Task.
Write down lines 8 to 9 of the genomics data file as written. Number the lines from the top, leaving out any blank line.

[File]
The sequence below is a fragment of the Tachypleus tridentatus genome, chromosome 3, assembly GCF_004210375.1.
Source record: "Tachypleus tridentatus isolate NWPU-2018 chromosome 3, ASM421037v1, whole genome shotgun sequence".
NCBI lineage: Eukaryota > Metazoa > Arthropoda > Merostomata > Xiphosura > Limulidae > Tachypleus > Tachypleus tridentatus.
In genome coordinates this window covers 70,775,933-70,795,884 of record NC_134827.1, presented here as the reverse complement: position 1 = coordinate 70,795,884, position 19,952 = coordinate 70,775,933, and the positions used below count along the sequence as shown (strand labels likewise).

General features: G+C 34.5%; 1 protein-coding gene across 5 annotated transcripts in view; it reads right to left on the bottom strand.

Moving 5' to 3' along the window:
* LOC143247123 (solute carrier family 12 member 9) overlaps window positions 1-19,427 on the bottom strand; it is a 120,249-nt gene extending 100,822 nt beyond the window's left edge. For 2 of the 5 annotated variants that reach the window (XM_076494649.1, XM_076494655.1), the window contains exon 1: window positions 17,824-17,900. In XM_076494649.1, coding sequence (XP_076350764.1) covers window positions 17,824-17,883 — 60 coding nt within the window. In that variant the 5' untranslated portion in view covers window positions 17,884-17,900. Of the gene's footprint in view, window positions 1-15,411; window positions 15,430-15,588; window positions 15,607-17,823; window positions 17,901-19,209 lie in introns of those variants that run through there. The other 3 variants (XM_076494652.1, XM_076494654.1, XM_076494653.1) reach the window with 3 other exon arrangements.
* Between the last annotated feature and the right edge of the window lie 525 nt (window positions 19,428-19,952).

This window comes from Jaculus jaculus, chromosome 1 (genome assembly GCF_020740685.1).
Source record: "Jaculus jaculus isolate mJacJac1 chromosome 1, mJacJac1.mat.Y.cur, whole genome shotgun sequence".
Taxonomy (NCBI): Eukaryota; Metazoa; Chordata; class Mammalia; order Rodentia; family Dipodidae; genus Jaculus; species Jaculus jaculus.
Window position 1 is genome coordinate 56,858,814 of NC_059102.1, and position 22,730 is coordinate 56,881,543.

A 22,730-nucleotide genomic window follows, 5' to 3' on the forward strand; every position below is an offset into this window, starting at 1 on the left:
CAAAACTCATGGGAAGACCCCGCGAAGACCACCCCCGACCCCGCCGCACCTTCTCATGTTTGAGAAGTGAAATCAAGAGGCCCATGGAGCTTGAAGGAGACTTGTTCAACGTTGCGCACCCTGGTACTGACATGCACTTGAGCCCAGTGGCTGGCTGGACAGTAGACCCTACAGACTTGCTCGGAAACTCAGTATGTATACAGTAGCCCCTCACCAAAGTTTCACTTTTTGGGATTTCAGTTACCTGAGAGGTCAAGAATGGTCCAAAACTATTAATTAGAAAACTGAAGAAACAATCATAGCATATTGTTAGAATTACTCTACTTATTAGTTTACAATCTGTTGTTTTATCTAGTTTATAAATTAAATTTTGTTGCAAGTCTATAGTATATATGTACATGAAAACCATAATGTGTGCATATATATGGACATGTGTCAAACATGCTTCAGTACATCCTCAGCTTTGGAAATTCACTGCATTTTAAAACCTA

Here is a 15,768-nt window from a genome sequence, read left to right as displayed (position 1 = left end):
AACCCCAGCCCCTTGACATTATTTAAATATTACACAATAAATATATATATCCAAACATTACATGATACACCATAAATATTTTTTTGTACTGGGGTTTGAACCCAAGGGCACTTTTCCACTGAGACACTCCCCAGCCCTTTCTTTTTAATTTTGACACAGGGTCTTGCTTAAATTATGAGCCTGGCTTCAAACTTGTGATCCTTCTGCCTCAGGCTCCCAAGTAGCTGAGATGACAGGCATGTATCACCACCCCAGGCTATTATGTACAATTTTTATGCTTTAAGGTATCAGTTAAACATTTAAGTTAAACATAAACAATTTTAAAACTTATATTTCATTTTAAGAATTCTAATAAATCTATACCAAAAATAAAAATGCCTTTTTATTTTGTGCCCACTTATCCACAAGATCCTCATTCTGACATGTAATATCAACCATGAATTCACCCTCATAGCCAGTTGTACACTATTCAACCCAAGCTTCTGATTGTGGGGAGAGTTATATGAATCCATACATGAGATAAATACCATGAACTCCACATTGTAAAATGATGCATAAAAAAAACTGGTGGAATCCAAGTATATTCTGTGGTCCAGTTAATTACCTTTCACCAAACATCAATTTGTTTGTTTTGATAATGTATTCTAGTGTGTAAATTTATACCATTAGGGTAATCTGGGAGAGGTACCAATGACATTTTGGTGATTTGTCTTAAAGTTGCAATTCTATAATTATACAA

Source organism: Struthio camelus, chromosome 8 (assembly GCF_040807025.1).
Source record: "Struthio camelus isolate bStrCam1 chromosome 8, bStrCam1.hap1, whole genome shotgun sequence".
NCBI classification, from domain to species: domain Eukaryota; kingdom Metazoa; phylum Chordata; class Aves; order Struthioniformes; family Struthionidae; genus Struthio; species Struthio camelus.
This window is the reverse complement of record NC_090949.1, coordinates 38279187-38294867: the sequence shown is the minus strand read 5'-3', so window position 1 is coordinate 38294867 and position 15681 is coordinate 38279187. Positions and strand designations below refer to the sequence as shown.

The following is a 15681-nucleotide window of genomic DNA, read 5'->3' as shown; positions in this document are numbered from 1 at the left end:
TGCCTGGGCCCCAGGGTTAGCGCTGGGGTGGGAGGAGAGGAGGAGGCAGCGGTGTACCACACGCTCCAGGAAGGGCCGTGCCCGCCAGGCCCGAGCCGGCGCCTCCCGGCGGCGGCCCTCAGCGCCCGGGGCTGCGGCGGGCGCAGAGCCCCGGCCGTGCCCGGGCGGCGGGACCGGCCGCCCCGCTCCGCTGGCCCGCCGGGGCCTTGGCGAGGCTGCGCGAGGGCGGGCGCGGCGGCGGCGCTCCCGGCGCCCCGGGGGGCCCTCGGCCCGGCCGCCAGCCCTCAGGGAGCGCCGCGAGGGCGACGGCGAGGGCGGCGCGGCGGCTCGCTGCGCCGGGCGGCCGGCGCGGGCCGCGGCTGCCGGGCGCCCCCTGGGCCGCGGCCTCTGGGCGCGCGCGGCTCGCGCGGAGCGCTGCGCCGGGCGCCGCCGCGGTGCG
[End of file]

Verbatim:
* Between the last annotated feature and the right edge of the window lie 525 nt (window positions 19,428-19,952).

This window comes from Jaculus jaculus, chromosome 1 (genome assembly GCF_020740685.1).